Let’s get one thing straight: Money is a necessity. It’s a need of every human being to survive and live life to the fullest. Some might say that not everything revolves around money, and that may be true. However, we cannot deny that it’s essential to buy our basic needs such as clothes, food, and shelter.
What most people don’t realize is that a person’s ability to handle money starts from home. When a child is well taught about the value of money, he learns to appreciate every little thing he has in life. Plus, a child’s basic knowledge about money plays a fundamental role in managing money during adulthood.
Indeed, you should provide money for your child. But there is always a limit. As a parent, you need to introduce the value of money to your child as well. Doing so can be tricky, especially when your child is a teenager. Don’t get discouraged yet, as we will discuss some tips so you can teach your teens how to value money.
Set Their Bank Accounts
The first step to teaching the value of money is by giving teens the chance to monitor their expenses. And the best way to do that is by setting them up with their respective bank accounts. Ideally, you need to set up two separate accounts; one for savings and one for daily use.
By giving them bank accounts, you can teach them how to monitor their expenses. Let them have access to their accounts so that they can learn on their own, but be sure to have your own access too. A bank account is also a great way to minimize the need to bring cash all the time. Give your teens their debit card, which they can use in buying things they need.
Most parents think that they can save more if they do all the shopping for their kids. This method may work for most people, but it doesn’t teach teens how to handle money. Instead of buying things like clothing, give them a monthly allowance for shopping and recreational activities.
Let your teens know that they need to budget their allowance until they receive the next one. Allowing your child to take responsibility for their own expenses is a great way to teach living on a budget. Giving a limited budget can lead them to prioritize their needs over wants as they don’t have enough money for unimportant things.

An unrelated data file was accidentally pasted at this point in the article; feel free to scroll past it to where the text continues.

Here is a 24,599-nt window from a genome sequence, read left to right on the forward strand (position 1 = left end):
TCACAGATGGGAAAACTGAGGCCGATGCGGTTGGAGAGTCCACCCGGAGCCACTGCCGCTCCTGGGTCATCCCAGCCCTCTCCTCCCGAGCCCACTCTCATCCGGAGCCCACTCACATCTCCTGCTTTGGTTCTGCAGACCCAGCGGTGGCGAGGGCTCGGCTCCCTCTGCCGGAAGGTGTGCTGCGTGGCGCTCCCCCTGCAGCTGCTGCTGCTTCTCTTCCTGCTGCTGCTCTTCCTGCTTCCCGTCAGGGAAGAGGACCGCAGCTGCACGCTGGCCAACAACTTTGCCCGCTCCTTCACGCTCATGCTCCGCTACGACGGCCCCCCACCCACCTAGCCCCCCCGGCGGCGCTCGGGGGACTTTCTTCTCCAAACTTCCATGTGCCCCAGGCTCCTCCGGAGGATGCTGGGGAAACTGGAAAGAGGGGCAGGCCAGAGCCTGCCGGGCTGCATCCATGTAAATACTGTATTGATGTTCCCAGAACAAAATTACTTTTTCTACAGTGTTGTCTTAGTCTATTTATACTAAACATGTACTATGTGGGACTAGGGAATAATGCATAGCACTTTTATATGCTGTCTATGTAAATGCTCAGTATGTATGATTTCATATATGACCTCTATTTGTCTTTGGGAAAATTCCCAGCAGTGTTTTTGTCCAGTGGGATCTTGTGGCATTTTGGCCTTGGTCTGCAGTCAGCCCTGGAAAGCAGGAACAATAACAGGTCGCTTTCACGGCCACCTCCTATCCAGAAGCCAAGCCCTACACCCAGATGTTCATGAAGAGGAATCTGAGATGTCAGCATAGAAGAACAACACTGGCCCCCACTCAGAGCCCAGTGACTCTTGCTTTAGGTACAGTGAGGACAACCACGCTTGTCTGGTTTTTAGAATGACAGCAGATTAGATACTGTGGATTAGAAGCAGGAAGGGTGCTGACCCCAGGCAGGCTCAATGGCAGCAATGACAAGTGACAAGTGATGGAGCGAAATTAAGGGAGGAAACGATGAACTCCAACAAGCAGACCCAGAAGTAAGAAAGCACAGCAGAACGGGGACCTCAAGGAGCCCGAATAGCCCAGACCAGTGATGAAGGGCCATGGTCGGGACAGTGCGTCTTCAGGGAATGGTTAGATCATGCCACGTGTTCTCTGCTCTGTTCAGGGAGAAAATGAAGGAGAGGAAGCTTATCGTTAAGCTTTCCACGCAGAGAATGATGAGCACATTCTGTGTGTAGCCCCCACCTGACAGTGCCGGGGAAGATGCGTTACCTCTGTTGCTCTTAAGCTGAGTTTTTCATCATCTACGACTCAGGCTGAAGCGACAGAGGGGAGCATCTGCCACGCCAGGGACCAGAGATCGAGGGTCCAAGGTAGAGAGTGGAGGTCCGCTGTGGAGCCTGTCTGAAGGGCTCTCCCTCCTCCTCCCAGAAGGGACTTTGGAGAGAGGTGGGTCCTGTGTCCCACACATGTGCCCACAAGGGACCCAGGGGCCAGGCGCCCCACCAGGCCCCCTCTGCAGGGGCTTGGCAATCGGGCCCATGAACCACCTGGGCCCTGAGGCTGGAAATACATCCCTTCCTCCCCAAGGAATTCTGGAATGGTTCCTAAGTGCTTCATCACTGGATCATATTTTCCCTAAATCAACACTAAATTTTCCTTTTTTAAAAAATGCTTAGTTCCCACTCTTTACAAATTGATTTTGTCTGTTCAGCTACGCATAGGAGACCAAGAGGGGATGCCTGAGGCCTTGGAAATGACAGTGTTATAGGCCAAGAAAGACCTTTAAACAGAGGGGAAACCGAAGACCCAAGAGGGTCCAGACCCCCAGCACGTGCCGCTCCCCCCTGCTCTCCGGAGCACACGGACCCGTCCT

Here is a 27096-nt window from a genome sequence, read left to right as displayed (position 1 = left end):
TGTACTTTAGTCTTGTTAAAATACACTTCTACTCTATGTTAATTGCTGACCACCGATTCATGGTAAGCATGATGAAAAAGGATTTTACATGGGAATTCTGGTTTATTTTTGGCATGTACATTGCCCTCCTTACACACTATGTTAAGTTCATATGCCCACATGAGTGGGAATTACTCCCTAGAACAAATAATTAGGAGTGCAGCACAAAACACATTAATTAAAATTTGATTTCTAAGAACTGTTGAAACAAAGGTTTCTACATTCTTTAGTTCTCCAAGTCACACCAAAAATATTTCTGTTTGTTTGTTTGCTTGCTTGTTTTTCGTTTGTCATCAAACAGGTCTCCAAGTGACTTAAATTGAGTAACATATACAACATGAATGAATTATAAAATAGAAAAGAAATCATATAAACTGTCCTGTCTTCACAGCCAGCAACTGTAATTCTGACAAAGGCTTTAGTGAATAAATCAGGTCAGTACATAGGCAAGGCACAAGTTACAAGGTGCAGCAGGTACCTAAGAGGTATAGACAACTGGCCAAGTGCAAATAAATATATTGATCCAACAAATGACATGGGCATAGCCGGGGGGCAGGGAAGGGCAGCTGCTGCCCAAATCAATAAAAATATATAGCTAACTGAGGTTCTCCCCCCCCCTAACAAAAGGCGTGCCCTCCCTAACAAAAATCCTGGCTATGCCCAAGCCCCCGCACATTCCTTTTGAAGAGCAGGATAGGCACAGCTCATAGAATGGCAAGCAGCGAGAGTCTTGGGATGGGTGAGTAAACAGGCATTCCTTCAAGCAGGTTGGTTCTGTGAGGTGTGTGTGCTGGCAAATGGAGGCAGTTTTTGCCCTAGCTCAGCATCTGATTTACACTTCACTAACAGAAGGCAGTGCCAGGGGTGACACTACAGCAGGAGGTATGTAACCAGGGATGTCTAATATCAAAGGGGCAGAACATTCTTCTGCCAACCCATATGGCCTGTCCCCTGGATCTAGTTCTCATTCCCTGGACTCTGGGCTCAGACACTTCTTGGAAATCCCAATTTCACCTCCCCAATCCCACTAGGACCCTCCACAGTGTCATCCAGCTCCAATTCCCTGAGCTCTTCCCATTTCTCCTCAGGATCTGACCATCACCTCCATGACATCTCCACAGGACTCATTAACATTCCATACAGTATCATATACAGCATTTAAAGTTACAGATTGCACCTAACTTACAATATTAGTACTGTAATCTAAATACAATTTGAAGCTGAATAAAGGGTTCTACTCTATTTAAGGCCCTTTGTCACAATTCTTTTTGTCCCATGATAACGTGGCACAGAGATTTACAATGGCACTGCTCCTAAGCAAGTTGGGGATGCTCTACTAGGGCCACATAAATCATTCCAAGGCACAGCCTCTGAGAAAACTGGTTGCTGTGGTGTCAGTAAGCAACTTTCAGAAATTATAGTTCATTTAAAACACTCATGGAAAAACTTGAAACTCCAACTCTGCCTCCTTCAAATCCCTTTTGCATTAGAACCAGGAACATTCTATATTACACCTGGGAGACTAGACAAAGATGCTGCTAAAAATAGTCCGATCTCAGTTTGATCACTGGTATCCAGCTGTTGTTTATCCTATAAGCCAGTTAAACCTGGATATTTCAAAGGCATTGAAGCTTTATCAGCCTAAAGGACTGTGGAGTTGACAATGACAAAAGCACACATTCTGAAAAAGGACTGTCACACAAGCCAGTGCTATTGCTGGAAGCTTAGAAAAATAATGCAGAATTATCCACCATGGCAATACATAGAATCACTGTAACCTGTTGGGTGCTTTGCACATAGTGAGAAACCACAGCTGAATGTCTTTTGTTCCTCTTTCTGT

Explain How Credits Work
One of the most common mistakes of young individuals these days is relying too much on credit. And if a person doesn’t have the proper knowledge about how credits work, it’s only a matter of time before their reputation gets damaged.
Talk to your teen and explain everything you can about credits, how it works, and how it may affect their future. Highlight the importance of keeping a good credit score. You can also give your teen a brief explanation about loan payment systems that helps people pay up loans in the most suitable ways for them.
Educate Them about Saving Money
Your teen is most likely aware of the importance of saving. But the tricky part here is how you’re going to convince your child to save. You can encourage them to save money by letting them save how much they want to save. Take things slowly.
Once your teens realize that saving money can help them get their dream guitar, shoes, or any expensive thing, they will do it independently. Who knows, they might even save a bigger portion of the money they receive afterward.
Discuss Insurance Basics
If your teen is driving already, it might be an excellent opportunity to start discussing car insurance. Explain to your teen the importance of insurance: to save them from spending their savings on events they’re not prepared for.
Show your child what an insurance policy would look like. Once the teen understands how car insurances work, move on to other types of insurance like home, health, and travel insurance.
Your teenage child may be too young to plan for their retirement, but teaching them how to prepare for it isn’t bad at all. A retirement plan may not be one of your teen’s priorities these days, but it’ll help them look forward to their future.
Understanding how to handle money, how much to save, and investing can significantly impact their lives as adults. The earlier they understand how expensive retirement days can be, the more they’ll strive to work hard for it.
Don’t ever think that your teen will never be ready to learn about money management. They might be a bit young in your eyes, but kids these days are savvy. As a parent, you are responsible for giving them a better life ahead by teaching them how to handle money properly.